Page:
Ah, but he is in the Memphis of his mind, that city coded so profoundly with musical meaning. He is euphoric, both floating with celebration and unable to touch the hard truth of dirt. He calls for his first blessing to W.C.Handy and feels entitled to it. So be it. Such is the wonder of the tourist, a riot of unspecified feelings running through him. Still, first class, blue suede shoes and the blessing of the founder of the blues market does not satisfy. So not-Cohn turns to Elvis, as Cohn himself and Bruce Springsteen and so many others are purported to have tried to do to jump-start their nascent careers (all admirable efforts in a million-to-one chance industry), but Elvis has left the building and only his ghost haunts the premises.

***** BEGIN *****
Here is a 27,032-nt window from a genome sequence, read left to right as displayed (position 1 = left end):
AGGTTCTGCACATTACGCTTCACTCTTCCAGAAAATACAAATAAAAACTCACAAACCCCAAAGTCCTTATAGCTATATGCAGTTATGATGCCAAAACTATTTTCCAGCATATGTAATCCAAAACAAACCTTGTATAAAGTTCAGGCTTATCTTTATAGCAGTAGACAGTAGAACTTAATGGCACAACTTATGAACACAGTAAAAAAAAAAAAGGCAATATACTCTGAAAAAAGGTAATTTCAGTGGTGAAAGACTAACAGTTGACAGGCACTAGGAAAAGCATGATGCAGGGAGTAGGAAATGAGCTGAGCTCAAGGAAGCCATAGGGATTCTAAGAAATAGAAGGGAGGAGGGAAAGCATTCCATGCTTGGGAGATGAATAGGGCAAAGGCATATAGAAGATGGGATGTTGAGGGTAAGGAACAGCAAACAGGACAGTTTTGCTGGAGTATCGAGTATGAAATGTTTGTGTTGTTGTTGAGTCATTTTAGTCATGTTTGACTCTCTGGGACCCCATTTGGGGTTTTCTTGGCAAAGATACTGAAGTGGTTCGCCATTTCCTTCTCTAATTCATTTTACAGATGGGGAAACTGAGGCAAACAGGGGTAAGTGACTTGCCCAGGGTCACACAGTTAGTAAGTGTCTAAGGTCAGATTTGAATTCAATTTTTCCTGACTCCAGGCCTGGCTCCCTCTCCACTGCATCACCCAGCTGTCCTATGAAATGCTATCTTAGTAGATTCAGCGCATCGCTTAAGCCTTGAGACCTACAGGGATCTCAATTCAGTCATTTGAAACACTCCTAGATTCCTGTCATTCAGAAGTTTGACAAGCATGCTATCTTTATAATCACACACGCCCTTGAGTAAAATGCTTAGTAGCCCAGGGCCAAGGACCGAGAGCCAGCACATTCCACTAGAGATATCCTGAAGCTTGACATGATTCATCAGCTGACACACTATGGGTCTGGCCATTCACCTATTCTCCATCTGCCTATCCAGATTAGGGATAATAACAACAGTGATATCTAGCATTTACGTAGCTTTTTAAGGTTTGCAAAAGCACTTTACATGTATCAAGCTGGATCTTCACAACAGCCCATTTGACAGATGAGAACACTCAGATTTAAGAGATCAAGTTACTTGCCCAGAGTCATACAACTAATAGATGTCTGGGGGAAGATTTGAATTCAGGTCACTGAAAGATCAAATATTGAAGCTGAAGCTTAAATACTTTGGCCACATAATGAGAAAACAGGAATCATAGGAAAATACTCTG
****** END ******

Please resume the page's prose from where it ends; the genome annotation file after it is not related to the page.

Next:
It is significant that Cohn’s recit specifies Union Avenue, where Sam Philips and his Sun Records company built the core of the white rock and rockabilly movement including the young Elvis. Not-Cohn sees a spirit who either unable or unwilling to be released from the Memphis streets, haunts the roads of his early career whereabouts he translated the gyrations of black performers who inspired him and the sounds of soul, gospel and Appalachian country into a fortune symbolized by the legendary Graceland. It is to this geographic icon that both the ghost and not-Cohn are drawn. Yet not-Cohn only follows the ghost up to the gates and no further, somehow blocked from going through and in as the spirit King does so freely. This lack of entrance calls forth Bruce Springsteen’s reported failed attempt to scale the Graceland walls to lay the lyrics of “Fire” at the then-living King’s feet and hope for the riches which might come from divine sanction. The Boss’s failure was primarily one of impossible timing, secondarily of economic class boundaries along with a deferment of the apprentice-in-waiting to become the chosen ingénue, and all three also affect not-Cohn, though now the woof of time has further separated access for him by the veil between the quick and the dead. Still, both King and follower are drawn to the storied estate, not-Cohn by the gravity of the great performer’s spirit and the spirit apparently to ravish a “pretty little thing waiting for the King down in the Jungle Room.” While Elvis the historical personage is rightfully credited for being a positive influence on opening opportunities for African Americans in the recording industry, Cohn’s recit reduces the King’s ghost to a revenant cycling from his black and country roots into his ersatz monument to possess the spoils of his sexual image in a room wherein a “King” and a “jungle” code a Tarzan figure, the white god to a black world of savages—as unfortunate an image within its psychoanalytical subtleties as could be conjured in a song attempting to explore the depths of synergy which make up the music scene in Memphis. Feminist critics would find much to unpack in the “Jane” image of the “pretty little thing” even to the subordination inherent in the signifier “little” to say nothing of the signified woman who ever lingers to be ravaged objectified literally into a “thing.” This is red meat signage for political feminists. Perhaps the not-Cohn senses an historical deterioration within the Poe-like scenario, a House of Usher where none can survive a legacy of greatness and madness and decay, not even the building, and where the visitor himself is at risk of burial under the rubble of the fall. Perhaps the not-Cohn sees the pretty little thing as a second to Roderick’s sister entombed alive and unable to make herself heard beyond heartbreaking shrieks that bring down the walls of the Usher mansion (though the thing in the tangled growth served up for the wraith of the King has, as so many abused women, no voice). Whatever not-Cohn feels, (after all, he repeatedly asks “Do I really feel the way I feel?”) he is mistrustful of the experience, apparently unfulfilling, so turns away past hopelessly blind guards (the exquisite irony Cohn uses here of tomb guards who are incapable of seeing ghosts must be noted) seeking the spiritual center of Memphis just as things have fallen apart for the canonical legends of the Capitalist music mogul story tellers.